Energy reforms come into force today
- Department for Business, Energy & Industrial Strategy and Margot James MP
- Part of:
- Household energy
- First published:
- 1 April 2017
Homes across Great Britain will get extra support to make their homes cheaper and easier to keep warm thanks to new government reforms.
- energy suppliers to focus help on vulnerable households
- part of plan to improve energy efficiency of 1 million homes by 2020
Homes across Great Britain will get extra support to make their homes cheaper and easier to keep warm thanks to government reforms that have come into force today (1 April 2017).
Changes to the Energy Company Obligation (ECO) will make sure energy companies give support to people struggling to meet their heating bills, with plans to extend the scheme from April 2017 to September 2018 also confirmed.
Consumer Minister, Margot James said:
The big energy firms already have to help households save gas and electricity bills, by improving homes so they are easier and cheaper to keep warm.
We’re strengthening this obligation today and making sure they prioritise low income households as part of our plan to insulate 1 million homes by 2020.
The reforms, which were consulted on last year, will simplify the scheme, with energy companies required to provide struggling households with energy efficiency measures to make their homes warmer and bring their bills down.
As well as an increased focus on low income and vulnerable homes, eligibility will be extended to social housing tenants in Energy Performance Certificate (EPC) bands E, F and G, and local authorities will also be able to help match people with energy suppliers.
Suppliers will also be required to install a minimum 21,000 solid wall insulations per year, up from the earlier proposal of 17,000.
There will be continuing protection for the delivery of energy efficiency measures in rural areas, with a requirement that 15% of suppliers’ Carbon Emissions Reduction Obligation be delivered in these areas.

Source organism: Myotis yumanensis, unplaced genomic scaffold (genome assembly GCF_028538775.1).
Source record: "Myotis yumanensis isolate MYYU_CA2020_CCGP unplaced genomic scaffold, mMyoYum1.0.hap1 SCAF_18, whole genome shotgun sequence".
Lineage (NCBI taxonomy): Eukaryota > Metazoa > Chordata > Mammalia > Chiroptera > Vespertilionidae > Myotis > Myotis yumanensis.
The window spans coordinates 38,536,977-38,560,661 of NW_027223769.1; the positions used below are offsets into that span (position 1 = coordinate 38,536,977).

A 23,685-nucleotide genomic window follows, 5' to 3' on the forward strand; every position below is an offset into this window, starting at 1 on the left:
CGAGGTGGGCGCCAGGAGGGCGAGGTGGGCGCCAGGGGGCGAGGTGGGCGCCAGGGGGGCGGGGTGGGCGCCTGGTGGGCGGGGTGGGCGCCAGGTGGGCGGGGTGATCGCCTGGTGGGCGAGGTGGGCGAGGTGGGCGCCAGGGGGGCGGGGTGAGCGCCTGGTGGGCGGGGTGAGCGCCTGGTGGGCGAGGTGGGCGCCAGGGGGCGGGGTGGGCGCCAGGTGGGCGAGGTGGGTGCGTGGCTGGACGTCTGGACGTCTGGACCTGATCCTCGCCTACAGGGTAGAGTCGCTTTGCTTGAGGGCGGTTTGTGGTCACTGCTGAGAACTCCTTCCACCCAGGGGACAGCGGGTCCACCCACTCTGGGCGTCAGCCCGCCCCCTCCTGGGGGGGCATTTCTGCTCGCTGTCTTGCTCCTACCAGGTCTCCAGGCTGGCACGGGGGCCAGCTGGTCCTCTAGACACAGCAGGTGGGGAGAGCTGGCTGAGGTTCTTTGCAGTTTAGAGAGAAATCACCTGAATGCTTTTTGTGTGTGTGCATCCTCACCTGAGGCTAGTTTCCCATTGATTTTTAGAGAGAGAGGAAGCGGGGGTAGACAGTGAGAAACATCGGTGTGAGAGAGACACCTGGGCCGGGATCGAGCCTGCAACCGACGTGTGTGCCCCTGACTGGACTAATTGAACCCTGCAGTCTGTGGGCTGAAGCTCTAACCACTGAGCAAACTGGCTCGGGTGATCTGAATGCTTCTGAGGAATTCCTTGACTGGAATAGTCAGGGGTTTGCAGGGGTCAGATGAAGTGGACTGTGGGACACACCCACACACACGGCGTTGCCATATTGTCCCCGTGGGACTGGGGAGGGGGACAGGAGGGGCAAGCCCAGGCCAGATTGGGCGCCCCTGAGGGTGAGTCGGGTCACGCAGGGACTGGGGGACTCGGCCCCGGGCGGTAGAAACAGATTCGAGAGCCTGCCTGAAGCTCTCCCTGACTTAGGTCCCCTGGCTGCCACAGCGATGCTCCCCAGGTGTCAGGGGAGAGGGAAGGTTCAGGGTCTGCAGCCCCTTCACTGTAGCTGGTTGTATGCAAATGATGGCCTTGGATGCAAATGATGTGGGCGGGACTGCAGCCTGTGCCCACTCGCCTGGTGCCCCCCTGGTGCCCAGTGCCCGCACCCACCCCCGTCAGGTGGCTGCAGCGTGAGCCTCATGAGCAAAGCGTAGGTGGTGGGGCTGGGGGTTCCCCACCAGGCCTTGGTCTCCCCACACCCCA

ECO has proved a very effective delivery mechanism with around 2.2 million measures installed in around 1.7 million properties between 2013 and the end of January 2017.
Notes to editors
- The Energy Company Obligation (ECO) is focused on insulation measures (eg solid wall insulation, cavity wall insulation, loft and room in roof insulation amongst others).
- Under the part of the part of ECO focused on fuel poverty, households can also receive heating measures, including first time central heating and more efficient boilers.
- The energy companies obligated are:
- British Gas
- The Co-operative
- EDF Energy
- EON Energy
- First Utility
- OVO Energy
- Scottish power
- Utility Warehouse
- Extra Energy
- Spark Energy
- Flow Energy
- Economy Energy
- There are 3 ways to qualify under the Affordable Warmth element of the scheme: i) those in receipt of certain means tested benefits ii) those living in social housing with an EPC of E,F or G and iii) those referred to suppliers by local authorities under the newly-introduced flexible eligibility. Suppliers can also refer households who are in or at risk of fuel poverty or vulnerable to living in a cold home.
- The 18-month extension will provide industry with time to adapt their IT and delivery models to deliver insulation rather than boilers to fuel poor households.
- Eligibility for certain measures under Affordable Warmth is extended to social housing in EPC bands E, F and G in order to allow measures to be provided to social tenants who are most in need and more likely to be fuel poor.
- Households are usually identified by the installation companies who fit the energy efficiency measures on behalf of energy companies.
- A small proportion of customers are also referred via the Energy Saving Advice Service.
- For independent, expert advice and to find out if you are eligible for support, contact the Energy Saving Advice Service on 0300 123 1234. Calling hours: Monday to Friday, 9am to 8pm. (Calls cost no more than a national rate call).
Published: 1 April 2017